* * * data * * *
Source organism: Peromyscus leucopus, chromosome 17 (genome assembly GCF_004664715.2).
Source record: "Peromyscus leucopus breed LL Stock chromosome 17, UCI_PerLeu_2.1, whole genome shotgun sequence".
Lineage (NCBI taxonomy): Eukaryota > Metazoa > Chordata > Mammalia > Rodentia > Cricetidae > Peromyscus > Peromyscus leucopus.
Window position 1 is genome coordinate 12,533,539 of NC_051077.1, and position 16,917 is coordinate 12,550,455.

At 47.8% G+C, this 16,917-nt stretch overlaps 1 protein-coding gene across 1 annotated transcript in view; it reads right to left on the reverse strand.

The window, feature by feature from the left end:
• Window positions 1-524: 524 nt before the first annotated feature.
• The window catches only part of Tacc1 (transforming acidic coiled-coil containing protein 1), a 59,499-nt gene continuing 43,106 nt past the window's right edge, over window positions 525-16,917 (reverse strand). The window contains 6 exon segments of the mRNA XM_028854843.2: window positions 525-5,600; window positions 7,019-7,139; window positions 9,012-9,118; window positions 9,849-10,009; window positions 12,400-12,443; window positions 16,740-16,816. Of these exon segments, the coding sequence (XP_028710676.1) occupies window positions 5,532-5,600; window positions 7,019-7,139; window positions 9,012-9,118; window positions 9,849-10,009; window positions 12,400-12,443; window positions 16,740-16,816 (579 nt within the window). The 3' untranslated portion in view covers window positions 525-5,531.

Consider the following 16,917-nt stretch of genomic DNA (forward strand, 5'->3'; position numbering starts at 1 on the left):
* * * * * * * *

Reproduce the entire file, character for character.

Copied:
Source organism: Peromyscus leucopus, chromosome 17 (genome assembly GCF_004664715.2).
Source record: "Peromyscus leucopus breed LL Stock chromosome 17, UCI_PerLeu_2.1, whole genome shotgun sequence".
Lineage (NCBI taxonomy): Eukaryota > Metazoa > Chordata > Mammalia > Rodentia > Cricetidae > Peromyscus > Peromyscus leucopus.
Window position 1 is genome coordinate 12,533,539 of NC_051077.1, and position 16,917 is coordinate 12,550,455.

At 47.8% G+C, this 16,917-nt stretch overlaps 1 protein-coding gene across 1 annotated transcript in view; it reads right to left on the reverse strand.

The window, feature by feature from the left end:
• Window positions 1-524: 524 nt before the first annotated feature.
• The window catches only part of Tacc1 (transforming acidic coiled-coil containing protein 1), a 59,499-nt gene continuing 43,106 nt past the window's right edge, over window positions 525-16,917 (reverse strand). The window contains 6 exon segments of the mRNA XM_028854843.2: window positions 525-5,600; window positions 7,019-7,139; window positions 9,012-9,118; window positions 9,849-10,009; window positions 12,400-12,443; window positions 16,740-16,816. Of these exon segments, the coding sequence (XP_028710676.1) occupies window positions 5,532-5,600; window positions 7,019-7,139; window positions 9,012-9,118; window positions 9,849-10,009; window positions 12,400-12,443; window positions 16,740-16,816 (579 nt within the window). The 3' untranslated portion in view covers window positions 525-5,531.

Consider the following 16,917-nt stretch of genomic DNA (forward strand, 5'->3'; position numbering starts at 1 on the left):